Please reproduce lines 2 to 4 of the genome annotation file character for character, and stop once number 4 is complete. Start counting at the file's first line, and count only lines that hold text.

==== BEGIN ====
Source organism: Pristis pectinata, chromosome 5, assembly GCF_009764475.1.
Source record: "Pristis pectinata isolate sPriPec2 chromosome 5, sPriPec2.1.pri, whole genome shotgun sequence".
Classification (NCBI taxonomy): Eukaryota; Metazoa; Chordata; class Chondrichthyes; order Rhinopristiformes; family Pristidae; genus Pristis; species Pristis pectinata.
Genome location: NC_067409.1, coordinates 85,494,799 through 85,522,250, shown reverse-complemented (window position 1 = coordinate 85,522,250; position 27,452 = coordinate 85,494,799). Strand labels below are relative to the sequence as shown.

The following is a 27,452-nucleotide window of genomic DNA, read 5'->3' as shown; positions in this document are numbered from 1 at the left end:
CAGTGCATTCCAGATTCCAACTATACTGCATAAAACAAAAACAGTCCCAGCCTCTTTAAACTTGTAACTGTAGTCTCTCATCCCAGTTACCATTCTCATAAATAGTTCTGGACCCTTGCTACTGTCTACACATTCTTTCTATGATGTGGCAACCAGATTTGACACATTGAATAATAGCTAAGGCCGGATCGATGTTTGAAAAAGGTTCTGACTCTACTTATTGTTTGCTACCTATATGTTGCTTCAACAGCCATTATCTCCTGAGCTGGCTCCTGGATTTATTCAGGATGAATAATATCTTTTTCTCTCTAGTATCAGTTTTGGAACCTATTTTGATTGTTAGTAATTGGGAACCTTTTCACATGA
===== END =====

Source record: "Pristis pectinata isolate sPriPec2 chromosome 5, sPriPec2.1.pri, whole genome shotgun sequence".
Classification (NCBI taxonomy): Eukaryota; Metazoa; Chordata; class Chondrichthyes; order Rhinopristiformes; family Pristidae; genus Pristis; species Pristis pectinata.
Genome location: NC_067409.1, coordinates 85,494,799 through 85,522,250, shown reverse-complemented (window position 1 = coordinate 85,522,250; position 27,452 = coordinate 85,494,799). Strand labels below are relative to the sequence as shown.